Junior guard Tyler Whitney-Sidney goes up for a fastbreak layup during the Lehigh men's basketball team's game against Colgate at Stabler Arena on March 2. Lehigh lost 63-60. (Eddie Fuhrer/B&W Staff)

Lehigh men’s basketball falls to league-leading Colgate to finish regular season


A student section of fans of the Lehigh men’s basketball team so large that it extended to the 200-level cheered as junior guard Tyler Whitney-Sidney put the Mountain Hawks up one with 11:21 left in the first half during their game against Colgate.

Just five minutes later, that same crowd was silent.

Colgate (22-9, 16-2 Patriot) dealt a paralyzing 15-0 run that, despite a late comeback attempt by the Mountain Hawks (12-17, 9-9 Patriot), was too much to overcome in a 63-60 loss at Stabler Arena on Saturday.

The run is the latest in a pattern for the Mountain Hawks in the first half of home games. Lafayette and Bucknell were also able to build leads of upwards of 15 points that forced the Mountain Hawks to change their offensive game plan.

This time, Lehigh’s inability to come back in time cost them a chance at a home playoff game.

Entering the game, the second through sixth place teams in the Patriot League were separated by only one game. Lafayette and American were 10-7. Lehigh, Boston and Bucknell were all 9-8. Lehigh’s loss and Boston’s win mathematically eliminated the Mountain Hawks from hosting a quarterfinal game. 

Lehigh’s first-round opponent will be unknown until results around the league today are finalized but will be either American or Lafayette. If Bucknell defeats Lafayette tonight, Lehigh will face Lafayette. Otherwise, the Mountain Hawks will travel to the nation’s capital to play American.

Lehigh coach Brett Reed attributed the run to both his team shooting 16% from three-point range during the game and the strength of Colgate’s offense to take advantage of that.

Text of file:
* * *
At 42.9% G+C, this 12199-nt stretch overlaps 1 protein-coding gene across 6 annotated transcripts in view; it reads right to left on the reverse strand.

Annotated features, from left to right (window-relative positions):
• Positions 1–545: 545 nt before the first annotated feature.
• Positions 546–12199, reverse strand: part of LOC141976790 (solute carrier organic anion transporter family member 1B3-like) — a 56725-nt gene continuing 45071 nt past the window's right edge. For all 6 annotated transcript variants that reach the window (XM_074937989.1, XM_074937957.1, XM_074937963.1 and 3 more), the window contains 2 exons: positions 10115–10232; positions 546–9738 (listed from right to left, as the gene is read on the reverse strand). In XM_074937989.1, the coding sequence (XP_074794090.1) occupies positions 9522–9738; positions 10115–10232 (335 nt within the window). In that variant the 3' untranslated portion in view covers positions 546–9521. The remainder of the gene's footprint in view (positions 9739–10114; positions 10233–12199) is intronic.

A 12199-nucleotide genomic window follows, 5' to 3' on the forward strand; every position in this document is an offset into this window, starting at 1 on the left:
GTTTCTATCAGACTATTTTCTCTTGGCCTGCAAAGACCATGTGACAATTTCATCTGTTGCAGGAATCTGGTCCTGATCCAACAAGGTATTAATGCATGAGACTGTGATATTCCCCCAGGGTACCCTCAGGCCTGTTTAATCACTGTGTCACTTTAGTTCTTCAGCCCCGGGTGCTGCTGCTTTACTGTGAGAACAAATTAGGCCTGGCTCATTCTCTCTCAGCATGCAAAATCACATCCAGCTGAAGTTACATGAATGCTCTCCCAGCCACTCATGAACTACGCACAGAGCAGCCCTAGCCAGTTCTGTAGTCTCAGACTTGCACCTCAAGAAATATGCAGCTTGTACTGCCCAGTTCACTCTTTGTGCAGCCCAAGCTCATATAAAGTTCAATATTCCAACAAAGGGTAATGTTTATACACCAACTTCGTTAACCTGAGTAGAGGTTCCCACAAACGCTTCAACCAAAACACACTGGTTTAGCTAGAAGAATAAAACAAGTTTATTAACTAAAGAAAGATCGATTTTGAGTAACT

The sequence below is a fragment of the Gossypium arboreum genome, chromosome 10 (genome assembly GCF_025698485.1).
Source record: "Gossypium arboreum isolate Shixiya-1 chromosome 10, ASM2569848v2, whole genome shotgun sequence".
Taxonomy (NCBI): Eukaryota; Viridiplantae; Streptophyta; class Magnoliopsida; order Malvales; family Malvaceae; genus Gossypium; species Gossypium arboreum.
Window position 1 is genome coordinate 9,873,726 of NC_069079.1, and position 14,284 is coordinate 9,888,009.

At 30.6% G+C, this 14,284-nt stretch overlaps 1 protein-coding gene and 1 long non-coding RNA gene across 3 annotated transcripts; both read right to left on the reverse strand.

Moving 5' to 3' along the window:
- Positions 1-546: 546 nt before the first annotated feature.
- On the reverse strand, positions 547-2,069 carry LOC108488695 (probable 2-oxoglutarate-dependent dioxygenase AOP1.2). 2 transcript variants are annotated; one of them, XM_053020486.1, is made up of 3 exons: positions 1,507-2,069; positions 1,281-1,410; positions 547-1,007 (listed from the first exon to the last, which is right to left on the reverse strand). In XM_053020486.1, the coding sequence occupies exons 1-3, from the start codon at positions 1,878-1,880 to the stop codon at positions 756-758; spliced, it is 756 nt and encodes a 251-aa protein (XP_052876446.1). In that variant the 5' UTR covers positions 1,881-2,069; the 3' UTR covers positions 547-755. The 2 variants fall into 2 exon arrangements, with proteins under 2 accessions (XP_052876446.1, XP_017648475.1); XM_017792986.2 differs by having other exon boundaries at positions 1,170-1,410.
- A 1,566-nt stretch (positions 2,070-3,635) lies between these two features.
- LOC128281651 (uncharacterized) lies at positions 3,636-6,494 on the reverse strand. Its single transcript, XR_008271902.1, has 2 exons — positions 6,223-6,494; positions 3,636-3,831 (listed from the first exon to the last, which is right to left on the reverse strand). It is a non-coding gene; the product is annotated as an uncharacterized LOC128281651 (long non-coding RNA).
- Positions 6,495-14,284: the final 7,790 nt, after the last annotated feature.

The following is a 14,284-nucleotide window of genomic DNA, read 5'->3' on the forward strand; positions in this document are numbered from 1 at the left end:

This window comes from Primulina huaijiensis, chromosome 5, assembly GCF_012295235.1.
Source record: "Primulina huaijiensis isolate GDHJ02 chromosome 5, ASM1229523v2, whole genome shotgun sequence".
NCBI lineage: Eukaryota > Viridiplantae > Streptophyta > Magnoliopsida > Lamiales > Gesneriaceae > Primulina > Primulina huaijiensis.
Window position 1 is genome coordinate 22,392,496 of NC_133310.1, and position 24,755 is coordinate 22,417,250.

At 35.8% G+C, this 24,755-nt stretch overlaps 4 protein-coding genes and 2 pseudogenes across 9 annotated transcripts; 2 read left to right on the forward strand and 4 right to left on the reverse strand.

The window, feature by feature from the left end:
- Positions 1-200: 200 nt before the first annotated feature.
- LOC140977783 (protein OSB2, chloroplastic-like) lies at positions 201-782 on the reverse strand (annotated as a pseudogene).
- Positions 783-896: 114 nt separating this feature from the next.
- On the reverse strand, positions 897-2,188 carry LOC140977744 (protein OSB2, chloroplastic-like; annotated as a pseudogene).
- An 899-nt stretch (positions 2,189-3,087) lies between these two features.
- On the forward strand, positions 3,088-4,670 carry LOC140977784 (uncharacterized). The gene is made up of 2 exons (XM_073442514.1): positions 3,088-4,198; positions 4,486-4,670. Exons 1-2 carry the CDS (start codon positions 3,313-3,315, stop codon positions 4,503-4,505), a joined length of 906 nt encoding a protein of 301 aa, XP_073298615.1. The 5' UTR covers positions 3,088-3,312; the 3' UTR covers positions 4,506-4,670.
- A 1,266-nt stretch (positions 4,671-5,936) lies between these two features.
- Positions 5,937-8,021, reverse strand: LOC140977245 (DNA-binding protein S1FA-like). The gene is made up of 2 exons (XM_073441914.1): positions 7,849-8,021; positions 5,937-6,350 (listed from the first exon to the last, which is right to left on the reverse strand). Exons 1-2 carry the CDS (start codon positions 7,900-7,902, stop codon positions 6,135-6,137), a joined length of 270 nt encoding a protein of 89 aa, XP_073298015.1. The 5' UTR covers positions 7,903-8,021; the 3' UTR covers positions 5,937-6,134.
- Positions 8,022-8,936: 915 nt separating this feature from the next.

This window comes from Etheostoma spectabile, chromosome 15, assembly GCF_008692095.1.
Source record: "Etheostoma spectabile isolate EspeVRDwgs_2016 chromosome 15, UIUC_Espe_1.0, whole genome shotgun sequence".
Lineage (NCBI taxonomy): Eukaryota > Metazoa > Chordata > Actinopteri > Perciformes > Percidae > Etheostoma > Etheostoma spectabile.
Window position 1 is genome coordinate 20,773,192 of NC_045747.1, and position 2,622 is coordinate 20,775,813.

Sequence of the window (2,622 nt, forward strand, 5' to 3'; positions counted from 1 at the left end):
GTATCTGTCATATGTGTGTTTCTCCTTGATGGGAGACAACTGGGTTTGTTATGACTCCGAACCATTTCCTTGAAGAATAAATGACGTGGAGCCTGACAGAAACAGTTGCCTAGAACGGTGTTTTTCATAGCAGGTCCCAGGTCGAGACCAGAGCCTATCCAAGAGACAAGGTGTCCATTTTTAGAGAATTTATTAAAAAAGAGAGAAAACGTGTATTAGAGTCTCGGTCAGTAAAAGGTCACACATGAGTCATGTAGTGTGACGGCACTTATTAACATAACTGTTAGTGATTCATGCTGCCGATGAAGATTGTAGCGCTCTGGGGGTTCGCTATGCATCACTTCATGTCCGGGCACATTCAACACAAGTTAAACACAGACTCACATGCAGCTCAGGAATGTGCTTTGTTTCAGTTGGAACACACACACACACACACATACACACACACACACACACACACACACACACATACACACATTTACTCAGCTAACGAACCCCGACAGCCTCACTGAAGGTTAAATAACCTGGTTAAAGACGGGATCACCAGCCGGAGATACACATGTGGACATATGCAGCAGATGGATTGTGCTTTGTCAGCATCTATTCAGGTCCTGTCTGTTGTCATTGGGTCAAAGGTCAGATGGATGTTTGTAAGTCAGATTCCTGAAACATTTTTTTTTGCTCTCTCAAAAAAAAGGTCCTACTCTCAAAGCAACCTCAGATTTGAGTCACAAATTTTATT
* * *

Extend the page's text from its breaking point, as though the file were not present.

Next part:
“Colgate’s a good team,” Reed said. “They have the ability to make positive plays and they have multiple weapons.”

Those weapons were highlighted by a double-double from Colgate’s fifth-year forward Keegan Records, who brought down a crucial rebound on a missed free throw in the dying seconds to help Colgate secure the victory. Records finished with 12 points and 11 rebounds. 

The Raiders also benefited from underclassmen production. Sophomore guard Braeden Smith finished with 11 points and first-year guard Jalen Cox had nine.

Colgate was able to keep Lehigh to a 35-25 deficit in the first half. A majority of Lehigh’s points came from Whitney-Sidney, who finished with 24 points. Whitney-Sidney’s last bucket of the game gave him his 1,000th career point.

The Mountain Hawks began to claw their way back in the game in the second half. Still, they were struggling to get rebounds and finished the game with 11 less than Colgate.

Senior forward Burke Chebuhar, who led Lehigh with seven rebounds, said Colgate’s rebounding ability forced him to focus on being aggressive and having good positioning.

“They sometimes play two or three bigs that are my height or taller,” Chebuhar said. “They’re a really physical team and they shoot good shots.”

As the Mountain Hawks fought back, they forced Colgate into committing 10 second-half turnovers. First-year guard Cam Gillus finished with a game-high five steals for Lehigh, including three in the second half.

“We kinda let the game get away from us in the first half,” Gillus said. “(The first half) pushed us back but I think we did a good job trying to fight back.”

After Gillus made a layup with 28 seconds left to cut the Colgate lead to 59-58, the Mountain Hawks got Colgate to the line with 16.8 on the clock. After sophomore guard Brady Cummins missed, Records got a crucial rebound, was fouled again and made both shots. After Whitney-Sidney responded with a layup, Colgate’s junior guard Nicolas Louis-Jacques got two more free throws to fall to secure the win.

Heading into the tournament on the back of two consecutive losses that ended Lehigh’s five-game winning streak, Reed remains optimistic that his team will be able to win games in the tournament.

“All the ingredients that led us to win games are still evident with our team,” Reed said. “The competitive nature, spirit and fight of our guys will put them in a position to be competitive irrespective of where we play or who we play.” 

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